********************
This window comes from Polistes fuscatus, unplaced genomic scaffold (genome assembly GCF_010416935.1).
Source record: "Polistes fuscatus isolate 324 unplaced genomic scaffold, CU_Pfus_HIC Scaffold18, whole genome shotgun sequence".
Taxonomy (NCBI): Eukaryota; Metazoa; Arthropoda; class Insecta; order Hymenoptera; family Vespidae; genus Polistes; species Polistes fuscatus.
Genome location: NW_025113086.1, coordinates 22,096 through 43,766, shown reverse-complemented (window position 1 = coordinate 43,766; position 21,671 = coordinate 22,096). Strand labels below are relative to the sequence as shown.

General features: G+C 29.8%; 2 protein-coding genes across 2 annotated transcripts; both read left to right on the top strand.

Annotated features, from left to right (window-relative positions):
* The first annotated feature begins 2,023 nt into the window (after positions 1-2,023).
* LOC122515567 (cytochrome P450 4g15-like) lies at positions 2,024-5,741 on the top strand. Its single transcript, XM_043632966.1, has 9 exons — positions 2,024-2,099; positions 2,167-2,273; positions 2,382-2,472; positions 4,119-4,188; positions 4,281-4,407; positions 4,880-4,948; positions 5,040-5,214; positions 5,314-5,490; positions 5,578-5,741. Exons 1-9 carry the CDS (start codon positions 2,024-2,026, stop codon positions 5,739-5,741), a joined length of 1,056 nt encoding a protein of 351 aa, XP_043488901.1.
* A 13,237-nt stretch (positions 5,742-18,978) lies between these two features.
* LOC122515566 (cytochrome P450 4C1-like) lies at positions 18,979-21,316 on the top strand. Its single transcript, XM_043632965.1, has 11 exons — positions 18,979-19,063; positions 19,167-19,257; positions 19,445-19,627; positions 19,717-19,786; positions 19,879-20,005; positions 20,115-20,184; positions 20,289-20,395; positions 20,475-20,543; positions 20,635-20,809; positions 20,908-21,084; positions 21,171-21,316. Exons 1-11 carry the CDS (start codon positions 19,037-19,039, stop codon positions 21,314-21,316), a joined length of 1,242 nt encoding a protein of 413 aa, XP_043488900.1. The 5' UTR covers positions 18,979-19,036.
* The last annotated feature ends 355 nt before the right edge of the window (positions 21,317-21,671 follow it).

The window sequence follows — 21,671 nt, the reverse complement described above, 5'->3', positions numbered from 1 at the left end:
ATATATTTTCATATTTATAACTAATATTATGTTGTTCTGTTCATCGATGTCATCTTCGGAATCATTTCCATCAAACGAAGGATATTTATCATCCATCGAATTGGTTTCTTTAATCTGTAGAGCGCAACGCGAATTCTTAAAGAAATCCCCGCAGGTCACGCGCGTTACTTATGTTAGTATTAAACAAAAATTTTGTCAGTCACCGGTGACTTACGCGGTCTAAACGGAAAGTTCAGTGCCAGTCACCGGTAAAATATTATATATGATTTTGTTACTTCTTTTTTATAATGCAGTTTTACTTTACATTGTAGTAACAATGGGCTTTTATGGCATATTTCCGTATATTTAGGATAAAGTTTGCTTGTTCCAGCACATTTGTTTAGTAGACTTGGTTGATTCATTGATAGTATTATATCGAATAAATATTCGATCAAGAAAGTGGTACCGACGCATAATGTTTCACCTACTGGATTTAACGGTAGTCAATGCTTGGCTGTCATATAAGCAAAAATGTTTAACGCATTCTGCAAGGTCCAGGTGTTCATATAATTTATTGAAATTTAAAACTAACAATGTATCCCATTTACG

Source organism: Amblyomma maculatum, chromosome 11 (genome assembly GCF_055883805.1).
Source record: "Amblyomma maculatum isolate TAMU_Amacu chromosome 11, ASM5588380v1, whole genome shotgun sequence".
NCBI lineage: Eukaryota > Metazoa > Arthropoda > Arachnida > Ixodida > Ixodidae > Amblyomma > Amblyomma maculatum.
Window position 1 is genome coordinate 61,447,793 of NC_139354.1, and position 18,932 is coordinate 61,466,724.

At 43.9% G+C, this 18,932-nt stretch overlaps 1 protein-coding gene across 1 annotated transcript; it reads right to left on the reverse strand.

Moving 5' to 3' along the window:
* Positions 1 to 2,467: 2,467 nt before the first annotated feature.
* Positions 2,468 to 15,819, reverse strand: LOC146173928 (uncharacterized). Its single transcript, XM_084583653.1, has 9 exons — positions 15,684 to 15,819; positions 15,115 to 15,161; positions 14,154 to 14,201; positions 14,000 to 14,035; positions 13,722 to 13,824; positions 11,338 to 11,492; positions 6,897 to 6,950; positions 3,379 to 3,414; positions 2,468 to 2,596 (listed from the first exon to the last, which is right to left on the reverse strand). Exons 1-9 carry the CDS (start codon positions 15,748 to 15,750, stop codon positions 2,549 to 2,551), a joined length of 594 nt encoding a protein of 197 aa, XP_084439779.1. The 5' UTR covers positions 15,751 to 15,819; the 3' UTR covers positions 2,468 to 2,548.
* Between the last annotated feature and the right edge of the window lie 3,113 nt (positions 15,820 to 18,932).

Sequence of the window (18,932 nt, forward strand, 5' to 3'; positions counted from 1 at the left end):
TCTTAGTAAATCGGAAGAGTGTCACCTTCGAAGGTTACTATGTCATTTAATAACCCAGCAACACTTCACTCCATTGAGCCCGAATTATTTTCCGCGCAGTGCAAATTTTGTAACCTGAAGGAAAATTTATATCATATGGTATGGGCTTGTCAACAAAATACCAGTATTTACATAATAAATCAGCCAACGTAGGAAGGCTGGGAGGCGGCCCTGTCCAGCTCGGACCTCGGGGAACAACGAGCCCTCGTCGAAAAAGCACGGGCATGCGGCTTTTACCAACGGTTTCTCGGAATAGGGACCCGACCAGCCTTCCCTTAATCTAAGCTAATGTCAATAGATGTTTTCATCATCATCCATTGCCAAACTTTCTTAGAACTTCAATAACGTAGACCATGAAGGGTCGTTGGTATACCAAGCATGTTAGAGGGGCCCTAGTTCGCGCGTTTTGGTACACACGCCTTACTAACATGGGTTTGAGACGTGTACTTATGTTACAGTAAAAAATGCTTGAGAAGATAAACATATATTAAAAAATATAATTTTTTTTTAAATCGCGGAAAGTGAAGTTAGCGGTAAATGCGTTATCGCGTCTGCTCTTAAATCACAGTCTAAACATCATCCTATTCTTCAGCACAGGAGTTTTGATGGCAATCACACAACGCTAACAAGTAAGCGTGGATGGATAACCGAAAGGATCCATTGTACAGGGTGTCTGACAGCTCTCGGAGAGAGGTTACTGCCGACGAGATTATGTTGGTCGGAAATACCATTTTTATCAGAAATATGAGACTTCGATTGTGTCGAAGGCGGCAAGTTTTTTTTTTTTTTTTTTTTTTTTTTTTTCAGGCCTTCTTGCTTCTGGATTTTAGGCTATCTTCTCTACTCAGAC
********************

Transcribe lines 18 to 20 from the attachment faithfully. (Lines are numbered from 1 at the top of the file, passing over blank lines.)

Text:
At 43.9% G+C, this 18,932-nt stretch overlaps 1 protein-coding gene across 1 annotated transcript; it reads right to left on the reverse strand.

Moving 5' to 3' along the window:
* Positions 1 to 2,467: 2,467 nt before the first annotated feature.